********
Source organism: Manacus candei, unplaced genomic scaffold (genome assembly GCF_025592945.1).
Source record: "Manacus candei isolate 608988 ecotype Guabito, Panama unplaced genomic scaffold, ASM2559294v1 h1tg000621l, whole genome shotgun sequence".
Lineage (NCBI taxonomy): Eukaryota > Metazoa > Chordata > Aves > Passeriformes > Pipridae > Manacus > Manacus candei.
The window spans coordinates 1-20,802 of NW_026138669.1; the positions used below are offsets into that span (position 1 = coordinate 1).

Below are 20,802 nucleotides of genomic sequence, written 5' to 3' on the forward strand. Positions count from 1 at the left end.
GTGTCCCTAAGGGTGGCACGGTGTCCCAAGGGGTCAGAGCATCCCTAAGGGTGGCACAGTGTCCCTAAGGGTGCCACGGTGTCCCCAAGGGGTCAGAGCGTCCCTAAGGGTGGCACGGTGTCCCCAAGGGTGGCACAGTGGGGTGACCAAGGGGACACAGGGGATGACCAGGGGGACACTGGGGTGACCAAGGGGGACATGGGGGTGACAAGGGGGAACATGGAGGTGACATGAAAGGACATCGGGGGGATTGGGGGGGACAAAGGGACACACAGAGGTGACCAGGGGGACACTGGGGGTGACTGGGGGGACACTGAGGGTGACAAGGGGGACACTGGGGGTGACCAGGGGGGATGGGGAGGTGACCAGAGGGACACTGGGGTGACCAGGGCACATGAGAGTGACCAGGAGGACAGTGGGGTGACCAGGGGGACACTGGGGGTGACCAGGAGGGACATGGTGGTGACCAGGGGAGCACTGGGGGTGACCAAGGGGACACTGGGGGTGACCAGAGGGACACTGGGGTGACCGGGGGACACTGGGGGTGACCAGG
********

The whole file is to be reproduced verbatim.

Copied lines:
Source organism: Manacus candei, unplaced genomic scaffold (genome assembly GCF_025592945.1).
Source record: "Manacus candei isolate 608988 ecotype Guabito, Panama unplaced genomic scaffold, ASM2559294v1 h1tg000621l, whole genome shotgun sequence".
Lineage (NCBI taxonomy): Eukaryota > Metazoa > Chordata > Aves > Passeriformes > Pipridae > Manacus > Manacus candei.
The window spans coordinates 1-20,802 of NW_026138669.1; the positions used below are offsets into that span (position 1 = coordinate 1).

Below are 20,802 nucleotides of genomic sequence, written 5' to 3' on the forward strand. Positions count from 1 at the left end.
GTGTCCCTAAGGGTGGCACGGTGTCCCAAGGGGTCAGAGCATCCCTAAGGGTGGCACAGTGTCCCTAAGGGTGCCACGGTGTCCCCAAGGGGTCAGAGCGTCCCTAAGGGTGGCACGGTGTCCCCAAGGGTGGCACAGTGGGGTGACCAAGGGGACACAGGGGATGACCAGGGGGACACTGGGGTGACCAAGGGGGACATGGGGGTGACAAGGGGGAACATGGAGGTGACATGAAAGGACATCGGGGGGATTGGGGGGGACAAAGGGACACACAGAGGTGACCAGGGGGACACTGGGGGTGACTGGGGGGACACTGAGGGTGACAAGGGGGACACTGGGGGTGACCAGGGGGGATGGGGAGGTGACCAGAGGGACACTGGGGTGACCAGGGCACATGAGAGTGACCAGGAGGACAGTGGGGTGACCAGGGGGACACTGGGGGTGACCAGGAGGGACATGGTGGTGACCAGGGGAGCACTGGGGGTGACCAAGGGGACACTGGGGGTGACCAGAGGGACACTGGGGTGACCGGGGGACACTGGGGGTGACCAGG